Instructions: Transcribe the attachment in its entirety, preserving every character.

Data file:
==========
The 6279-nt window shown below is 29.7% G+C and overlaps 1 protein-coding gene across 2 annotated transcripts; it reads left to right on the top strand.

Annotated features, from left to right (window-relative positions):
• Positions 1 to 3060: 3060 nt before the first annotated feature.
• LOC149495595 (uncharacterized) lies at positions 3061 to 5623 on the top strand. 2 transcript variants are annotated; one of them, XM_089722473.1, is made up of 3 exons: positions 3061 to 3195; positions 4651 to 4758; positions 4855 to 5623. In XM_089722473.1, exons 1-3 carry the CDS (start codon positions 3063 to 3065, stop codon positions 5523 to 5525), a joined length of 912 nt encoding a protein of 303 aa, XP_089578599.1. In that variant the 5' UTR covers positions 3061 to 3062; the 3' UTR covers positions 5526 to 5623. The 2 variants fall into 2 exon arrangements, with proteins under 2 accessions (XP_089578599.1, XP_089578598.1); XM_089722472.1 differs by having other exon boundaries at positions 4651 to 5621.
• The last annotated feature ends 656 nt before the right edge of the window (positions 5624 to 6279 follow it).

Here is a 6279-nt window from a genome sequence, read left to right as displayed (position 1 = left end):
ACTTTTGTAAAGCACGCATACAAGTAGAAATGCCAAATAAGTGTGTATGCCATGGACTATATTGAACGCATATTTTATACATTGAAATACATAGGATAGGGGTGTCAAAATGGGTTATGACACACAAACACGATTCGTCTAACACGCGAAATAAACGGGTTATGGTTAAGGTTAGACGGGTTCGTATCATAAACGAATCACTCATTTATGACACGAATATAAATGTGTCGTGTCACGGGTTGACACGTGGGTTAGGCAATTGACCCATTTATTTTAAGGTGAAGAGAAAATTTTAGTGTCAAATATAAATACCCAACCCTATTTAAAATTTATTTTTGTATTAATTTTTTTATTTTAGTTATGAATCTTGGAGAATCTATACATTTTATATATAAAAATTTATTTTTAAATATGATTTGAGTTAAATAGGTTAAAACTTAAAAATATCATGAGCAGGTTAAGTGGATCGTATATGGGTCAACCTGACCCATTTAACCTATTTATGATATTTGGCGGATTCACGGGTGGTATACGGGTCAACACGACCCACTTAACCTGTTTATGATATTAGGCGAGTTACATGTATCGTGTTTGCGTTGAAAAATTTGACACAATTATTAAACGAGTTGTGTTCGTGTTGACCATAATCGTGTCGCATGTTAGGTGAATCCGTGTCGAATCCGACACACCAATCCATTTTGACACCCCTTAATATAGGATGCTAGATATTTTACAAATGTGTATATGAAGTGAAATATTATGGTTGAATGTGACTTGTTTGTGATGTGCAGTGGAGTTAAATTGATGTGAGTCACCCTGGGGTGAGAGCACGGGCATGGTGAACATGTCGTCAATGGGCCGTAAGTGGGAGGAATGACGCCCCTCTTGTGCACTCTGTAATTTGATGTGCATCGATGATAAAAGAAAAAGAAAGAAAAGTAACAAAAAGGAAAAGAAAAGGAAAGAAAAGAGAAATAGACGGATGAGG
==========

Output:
The 6279-nt window shown below is 29.7% G+C and overlaps 1 protein-coding gene across 2 annotated transcripts; it reads left to right on the top strand.

Annotated features, from left to right (window-relative positions):
• Positions 1 to 3060: 3060 nt before the first annotated feature.
• LOC149495595 (uncharacterized) lies at positions 3061 to 5623 on the top strand. 2 transcript variants are annotated; one of them, XM_089722473.1, is made up of 3 exons: positions 3061 to 3195; positions 4651 to 4758; positions 4855 to 5623. In XM_089722473.1, exons 1-3 carry the CDS (start codon positions 3063 to 3065, stop codon positions 5523 to 5525), a joined length of 912 nt encoding a protein of 303 aa, XP_089578599.1. In that variant the 5' UTR covers positions 3061 to 3062; the 3' UTR covers positions 5526 to 5623. The 2 variants fall into 2 exon arrangements, with proteins under 2 accessions (XP_089578599.1, XP_089578598.1); XM_089722472.1 differs by having other exon boundaries at positions 4651 to 5621.
• The last annotated feature ends 656 nt before the right edge of the window (positions 5624 to 6279 follow it).

Here is a 6279-nt window from a genome sequence, read left to right as displayed (position 1 = left end):
ACTTTTGTAAAGCACGCATACAAGTAGAAATGCCAAATAAGTGTGTATGCCATGGACTATATTGAACGCATATTTTATACATTGAAATACATAGGATAGGGGTGTCAAAATGGGTTATGACACACAAACACGATTCGTCTAACACGCGAAATAAACGGGTTATGGTTAAGGTTAGACGGGTTCGTATCATAAACGAATCACTCATTTATGACACGAATATAAATGTGTCGTGTCACGGGTTGACACGTGGGTTAGGCAATTGACCCATTTATTTTAAGGTGAAGAGAAAATTTTAGTGTCAAATATAAATACCCAACCCTATTTAAAATTTATTTTTGTATTAATTTTTTTATTTTAGTTATGAATCTTGGAGAATCTATACATTTTATATATAAAAATTTATTTTTAAATATGATTTGAGTTAAATAGGTTAAAACTTAAAAATATCATGAGCAGGTTAAGTGGATCGTATATGGGTCAACCTGACCCATTTAACCTATTTATGATATTTGGCGGATTCACGGGTGGTATACGGGTCAACACGACCCACTTAACCTGTTTATGATATTAGGCGAGTTACATGTATCGTGTTTGCGTTGAAAAATTTGACACAATTATTAAACGAGTTGTGTTCGTGTTGACCATAATCGTGTCGCATGTTAGGTGAATCCGTGTCGAATCCGACACACCAATCCATTTTGACACCCCTTAATATAGGATGCTAGATATTTTACAAATGTGTATATGAAGTGAAATATTATGGTTGAATGTGACTTGTTTGTGATGTGCAGTGGAGTTAAATTGATGTGAGTCACCCTGGGGTGAGAGCACGGGCATGGTGAACATGTCGTCAATGGGCCGTAAGTGGGAGGAATGACGCCCCTCTTGTGCACTCTGTAATTTGATGTGCATCGATGATAAAAGAAAAAGAAAGAAAAGTAACAAAAAGGAAAAGAAAAGGAAAGAAAAGAGAAATAGACGGATGAGG